(3.) Newbie DI. The observed long-case in clinical assessment. Med Educ. 1991 Sep;25(5):369-73.

(4.) Selby C, Osman L, Davis M, et al. Set up and run an objective structured clinical exam. BMJ. 1995 May;310(6988):1187-90.

(5.) Godfrey RC. Undergraduate examinations--a continuing tyranny. Lancet. 1995 Mar;345(8952):765-7.

(6.) Harden RM, Stevenson M, Downie WW, et al. Assessment of clinical competence using objective structured examination. Br Med J. 1975 Feb;1(5955):447-51.

(7.) Harden RM, Gleeson FA. Assessment of clinical competence using an objective structured clinical examination (OSCE). Med Educ. 1979 Jan;13(1):41-54.

(8.) Hart IR, Honden RM, Walton HJ. Newer developments in assessing clinical competence. In: Hart IR, Honden RM, Walton HJ, editors. International Conference Proceedings. Ottawa: Congress Centre;1985.

(9.) Ramnaryan K. A more effective practical examination in Pathology. Indian J Pathol Microbiol. 1990 Oct;33(4):399-401.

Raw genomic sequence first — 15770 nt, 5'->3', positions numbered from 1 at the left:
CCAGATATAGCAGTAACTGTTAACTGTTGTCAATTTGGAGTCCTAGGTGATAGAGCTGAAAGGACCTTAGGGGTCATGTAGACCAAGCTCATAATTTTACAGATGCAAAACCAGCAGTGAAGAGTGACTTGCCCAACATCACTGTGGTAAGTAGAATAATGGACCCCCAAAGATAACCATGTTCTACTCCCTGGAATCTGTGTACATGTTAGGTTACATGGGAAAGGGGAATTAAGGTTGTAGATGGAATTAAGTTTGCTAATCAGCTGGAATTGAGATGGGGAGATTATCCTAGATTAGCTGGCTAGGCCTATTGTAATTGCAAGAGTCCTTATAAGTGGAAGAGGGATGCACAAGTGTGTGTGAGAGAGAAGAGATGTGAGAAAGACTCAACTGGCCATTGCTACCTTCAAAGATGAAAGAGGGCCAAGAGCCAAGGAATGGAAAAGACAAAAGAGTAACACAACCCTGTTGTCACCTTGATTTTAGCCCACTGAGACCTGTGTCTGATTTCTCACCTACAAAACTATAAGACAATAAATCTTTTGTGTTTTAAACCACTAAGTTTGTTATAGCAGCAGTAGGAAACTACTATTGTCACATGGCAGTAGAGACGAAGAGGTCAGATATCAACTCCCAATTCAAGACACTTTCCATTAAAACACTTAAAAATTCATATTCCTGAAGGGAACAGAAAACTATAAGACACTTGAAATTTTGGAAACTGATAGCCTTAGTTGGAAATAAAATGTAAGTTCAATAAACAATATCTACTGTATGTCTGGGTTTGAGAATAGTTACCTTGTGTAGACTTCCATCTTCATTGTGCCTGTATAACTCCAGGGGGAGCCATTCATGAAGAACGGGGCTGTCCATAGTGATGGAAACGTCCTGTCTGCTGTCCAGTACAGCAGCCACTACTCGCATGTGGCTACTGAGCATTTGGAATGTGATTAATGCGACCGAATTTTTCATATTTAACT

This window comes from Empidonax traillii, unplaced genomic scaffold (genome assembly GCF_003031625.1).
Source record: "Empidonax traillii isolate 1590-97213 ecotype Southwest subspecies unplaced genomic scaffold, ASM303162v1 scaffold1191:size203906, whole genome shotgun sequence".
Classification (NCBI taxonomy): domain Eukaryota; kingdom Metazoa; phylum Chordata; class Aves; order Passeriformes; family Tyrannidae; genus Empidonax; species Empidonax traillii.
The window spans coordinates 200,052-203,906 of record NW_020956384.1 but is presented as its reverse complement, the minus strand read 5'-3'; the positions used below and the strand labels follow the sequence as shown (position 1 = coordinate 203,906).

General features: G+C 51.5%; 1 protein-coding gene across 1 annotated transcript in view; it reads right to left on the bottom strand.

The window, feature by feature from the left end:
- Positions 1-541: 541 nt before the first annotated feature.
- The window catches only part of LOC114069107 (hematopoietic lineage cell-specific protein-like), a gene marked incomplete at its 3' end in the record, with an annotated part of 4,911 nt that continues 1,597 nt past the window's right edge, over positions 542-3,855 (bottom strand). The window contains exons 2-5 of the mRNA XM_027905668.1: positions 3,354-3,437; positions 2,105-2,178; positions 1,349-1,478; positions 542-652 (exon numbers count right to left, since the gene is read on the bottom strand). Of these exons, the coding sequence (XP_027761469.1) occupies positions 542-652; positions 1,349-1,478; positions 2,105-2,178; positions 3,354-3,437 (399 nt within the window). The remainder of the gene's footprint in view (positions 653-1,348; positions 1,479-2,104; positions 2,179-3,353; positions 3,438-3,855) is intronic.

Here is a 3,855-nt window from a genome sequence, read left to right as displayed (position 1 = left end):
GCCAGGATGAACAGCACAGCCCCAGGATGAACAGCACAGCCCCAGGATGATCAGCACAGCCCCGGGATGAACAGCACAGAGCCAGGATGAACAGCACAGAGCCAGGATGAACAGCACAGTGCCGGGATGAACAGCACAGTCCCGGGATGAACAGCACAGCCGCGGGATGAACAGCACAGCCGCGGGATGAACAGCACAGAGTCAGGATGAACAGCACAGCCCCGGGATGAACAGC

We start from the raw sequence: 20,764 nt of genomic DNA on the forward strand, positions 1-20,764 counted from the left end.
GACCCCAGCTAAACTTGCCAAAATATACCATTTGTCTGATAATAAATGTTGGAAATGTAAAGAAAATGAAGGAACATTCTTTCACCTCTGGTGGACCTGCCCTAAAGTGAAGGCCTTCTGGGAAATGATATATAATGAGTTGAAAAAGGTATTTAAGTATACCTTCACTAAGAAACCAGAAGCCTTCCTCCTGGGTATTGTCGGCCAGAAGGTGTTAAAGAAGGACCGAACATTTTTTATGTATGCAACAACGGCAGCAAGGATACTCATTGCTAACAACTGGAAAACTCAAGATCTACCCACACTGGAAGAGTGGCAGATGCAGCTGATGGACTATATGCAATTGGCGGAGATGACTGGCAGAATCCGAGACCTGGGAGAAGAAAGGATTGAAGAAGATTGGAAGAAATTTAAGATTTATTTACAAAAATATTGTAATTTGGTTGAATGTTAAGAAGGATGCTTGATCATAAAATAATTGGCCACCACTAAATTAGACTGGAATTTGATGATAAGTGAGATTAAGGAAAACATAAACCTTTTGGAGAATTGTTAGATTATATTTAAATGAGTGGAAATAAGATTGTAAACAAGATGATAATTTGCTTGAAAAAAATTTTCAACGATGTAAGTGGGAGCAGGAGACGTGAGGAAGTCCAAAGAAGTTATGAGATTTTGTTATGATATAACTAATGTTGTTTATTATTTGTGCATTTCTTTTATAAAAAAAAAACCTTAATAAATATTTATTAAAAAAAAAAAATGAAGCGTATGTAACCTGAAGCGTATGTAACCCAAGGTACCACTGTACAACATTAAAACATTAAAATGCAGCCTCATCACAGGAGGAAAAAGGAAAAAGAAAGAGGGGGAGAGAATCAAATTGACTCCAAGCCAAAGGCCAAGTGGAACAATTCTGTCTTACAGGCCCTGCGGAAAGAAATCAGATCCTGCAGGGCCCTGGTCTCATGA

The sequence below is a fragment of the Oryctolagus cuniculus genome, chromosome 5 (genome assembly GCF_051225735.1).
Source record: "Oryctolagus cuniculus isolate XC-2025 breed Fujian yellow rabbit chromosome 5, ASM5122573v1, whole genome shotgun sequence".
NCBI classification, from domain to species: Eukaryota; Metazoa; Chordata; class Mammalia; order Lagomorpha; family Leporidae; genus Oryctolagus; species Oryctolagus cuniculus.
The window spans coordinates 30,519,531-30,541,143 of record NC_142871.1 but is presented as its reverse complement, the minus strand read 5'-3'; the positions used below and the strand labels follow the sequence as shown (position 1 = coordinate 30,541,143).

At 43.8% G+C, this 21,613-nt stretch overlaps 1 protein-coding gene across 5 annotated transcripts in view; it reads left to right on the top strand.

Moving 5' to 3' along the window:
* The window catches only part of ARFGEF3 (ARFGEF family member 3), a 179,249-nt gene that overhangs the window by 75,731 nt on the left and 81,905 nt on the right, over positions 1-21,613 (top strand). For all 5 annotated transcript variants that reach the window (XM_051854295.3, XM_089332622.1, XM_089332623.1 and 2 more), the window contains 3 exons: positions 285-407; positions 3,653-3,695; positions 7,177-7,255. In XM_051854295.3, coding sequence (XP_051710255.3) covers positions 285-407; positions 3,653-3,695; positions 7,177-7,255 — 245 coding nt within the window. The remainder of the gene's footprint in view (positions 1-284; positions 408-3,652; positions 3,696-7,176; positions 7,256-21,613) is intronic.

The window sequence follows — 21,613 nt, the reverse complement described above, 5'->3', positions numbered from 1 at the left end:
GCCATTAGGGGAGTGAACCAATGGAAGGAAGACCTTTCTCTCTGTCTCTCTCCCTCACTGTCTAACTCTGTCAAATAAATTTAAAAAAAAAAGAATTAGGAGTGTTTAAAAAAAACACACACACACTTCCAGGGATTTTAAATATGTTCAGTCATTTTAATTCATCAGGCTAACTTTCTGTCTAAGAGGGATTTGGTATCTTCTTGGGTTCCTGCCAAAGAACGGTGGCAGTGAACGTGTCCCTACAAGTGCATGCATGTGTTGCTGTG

(10.) Ananthakrishnan N. Objective structured clinical/practical examination (OSCE/OSPE). J Postgrad Med. 1993 Apr-Jun;39(2):82-4.

(11.) Feroze M, Jacob AJ. OSPE in pathology. Indian J Pathol Micribiol. 2002 Jan;45(1):53-7.

Kavita Munjal ([PSI]) * MD, Prasana K Bandi ** MD, Amit Varma * MD and Shirish Nandedkar ** MD

* Associate Professor, ** Professor, Department of Pathology, Sri Aurobindo Institute of Medical Sciences, Indore 452001 (Mp), India

(Received 18 January 2011 and accepted 03 March 2011)

([PSI]) Correspondence at: Department of Pathology, Sri Aurobindo Institute of Medical Sciences, Indore 452001 (MP), India; Phone: 00 91 731 2491848; Email: kavita_munjal@rediffmail.com
Table 1(A,B &C): OSPE FEEDBACK FROM STUDENTS

Please tick any one alternative for each of these questions asked:

A. OSPE evaluation:

Question                         Agree    Neutral   Disagree     No
                                                               comment

Exam was fair

Wide knowledge area covered

Needed more time at stations

Exams well administered

Exams well structured &
sequenced

Exam minimized chance of
failing

OSPE less stressful than
other exams

Highlighted areas of weakness

Student aware of level of
information needed

Wide range of performance
skills covered